There are a number of reasons that attract investors towards large-cap companies such as Devon Energy Corporation (NYSE:DVN), with a market cap of US$16.68B. Doing business globally, large caps tend to have diversified revenue streams and attractive capital returns, making them desirable investments for risk-averse portfolios. However, the health of the financials determines whether the company continues to succeed. I will provide an overview of Devon Energy’s financial liquidity and leverage to give you an idea of Devon Energy’s position to take advantage of potential acquisitions or comfortably endure future downturns. Note that this commentary is very high-level and solely focused on financial health, so I suggest you dig deeper yourself into DVN here. See our latest analysis for Devon Energy
Does DVN produce enough cash relative to debt?
DVN has sustained its debt level by about US$10.47B over the last 12 months made up of current and long term debt. At this constant level of debt, DVN’s cash and short-term investments stands at US$2.67B , ready to deploy into the business. Moreover, DVN has produced cash from operations of US$2.91B during the same period of time, resulting in an operating cash to total debt ratio of 27.78%, signalling that DVN’s debt is appropriately covered by operating cash. This ratio can also be a sign of operational efficiency as an alternative to return on assets. In DVN’s case, it is able to generate 0.28x cash from its debt capital.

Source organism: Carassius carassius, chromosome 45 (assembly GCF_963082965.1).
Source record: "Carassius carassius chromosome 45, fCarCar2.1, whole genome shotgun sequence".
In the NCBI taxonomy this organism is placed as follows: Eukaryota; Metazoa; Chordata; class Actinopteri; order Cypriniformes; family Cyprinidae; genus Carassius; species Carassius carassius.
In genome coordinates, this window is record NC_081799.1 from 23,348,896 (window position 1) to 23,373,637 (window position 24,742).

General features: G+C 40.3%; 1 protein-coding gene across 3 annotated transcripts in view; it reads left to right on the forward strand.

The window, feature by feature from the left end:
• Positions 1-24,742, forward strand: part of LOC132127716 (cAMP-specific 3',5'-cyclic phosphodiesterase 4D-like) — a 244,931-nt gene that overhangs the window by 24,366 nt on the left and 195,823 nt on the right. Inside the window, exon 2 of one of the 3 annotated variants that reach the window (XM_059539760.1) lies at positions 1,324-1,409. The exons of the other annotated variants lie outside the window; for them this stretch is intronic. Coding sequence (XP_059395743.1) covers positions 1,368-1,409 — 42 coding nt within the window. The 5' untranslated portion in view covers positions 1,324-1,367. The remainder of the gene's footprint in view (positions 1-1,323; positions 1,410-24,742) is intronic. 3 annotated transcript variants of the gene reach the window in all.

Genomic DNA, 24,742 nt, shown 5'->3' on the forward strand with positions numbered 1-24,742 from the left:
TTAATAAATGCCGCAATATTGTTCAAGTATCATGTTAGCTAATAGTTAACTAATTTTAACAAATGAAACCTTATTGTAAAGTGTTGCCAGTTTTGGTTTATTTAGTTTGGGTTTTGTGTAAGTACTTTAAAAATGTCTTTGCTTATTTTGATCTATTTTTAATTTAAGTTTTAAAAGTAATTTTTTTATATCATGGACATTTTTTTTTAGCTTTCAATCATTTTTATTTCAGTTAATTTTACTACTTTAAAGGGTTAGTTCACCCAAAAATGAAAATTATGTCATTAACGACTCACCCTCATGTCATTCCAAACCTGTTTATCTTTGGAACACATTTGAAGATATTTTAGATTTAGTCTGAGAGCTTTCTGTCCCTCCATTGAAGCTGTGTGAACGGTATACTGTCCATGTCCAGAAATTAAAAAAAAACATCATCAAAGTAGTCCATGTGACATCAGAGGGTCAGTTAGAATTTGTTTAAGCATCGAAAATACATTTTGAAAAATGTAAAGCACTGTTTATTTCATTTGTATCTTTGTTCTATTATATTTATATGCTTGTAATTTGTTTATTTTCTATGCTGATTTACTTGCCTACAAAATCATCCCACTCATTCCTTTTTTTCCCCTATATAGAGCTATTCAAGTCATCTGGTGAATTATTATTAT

Can DVN pay its short-term liabilities?
With current liabilities at US$3.32B, it appears that the company has maintained a safe level of current assets to meet its obligations, with the current ratio last standing at 1.45x. For Oil and Gas companies, this ratio is within a sensible range as there’s enough of a cash buffer without holding too capital in low return investments.
Does DVN face the risk of succumbing to its debt-load?
DVN is a relatively highly levered company with a debt-to-equity of 74.23%. This is common amongst large-cap companies because debt can often be a less expensive alternative to equity due to tax deductibility of interest payments. Accordingly, large companies often have an advantage over small-caps through lower cost of capital due to cheaper financing. We can put the sustainability of DVN’s debt levels to the test by looking at how well interest payments are covered by earnings. A company generating earnings before interest and tax (EBIT) at least three times its net interest payments is considered financially sound. In DVN’s case, the ratio of 1.96x suggests that interest is not strongly covered. Given the sheer size of Devon Energy, it’s unlikely to default on interest payments and enter bankruptcy. However, compared to an amply profitable large-cap peer, debtors may see more risk in lending to DVN.
DVN’s high cash coverage means that, although its debt levels are high, the company is able to utilise its borrowings efficiently in order to generate cash flow. Since there is also no concerns around DVN’s liquidity needs, this may be its optimal capital structure for the time being. I admit this is a fairly basic analysis for DVN’s financial health. Other important fundamentals need to be considered alongside. I suggest you continue to research Devon Energy to get a more holistic view of the large-cap by looking at:
- Future Outlook: What are well-informed industry analysts predicting for DVN’s future growth? Take a look at our free research report of analyst consensus for DVN’s outlook.
- Valuation: What is DVN worth today? Is the stock undervalued, even when its growth outlook is factored into its intrinsic value? The intrinsic value infographic in our free research report helps visualize whether DVN is currently mispriced by the market.
- Other High-Performing Stocks: Are there other stocks that provide better prospects with proven track records? Explore our free list of these great stocks here.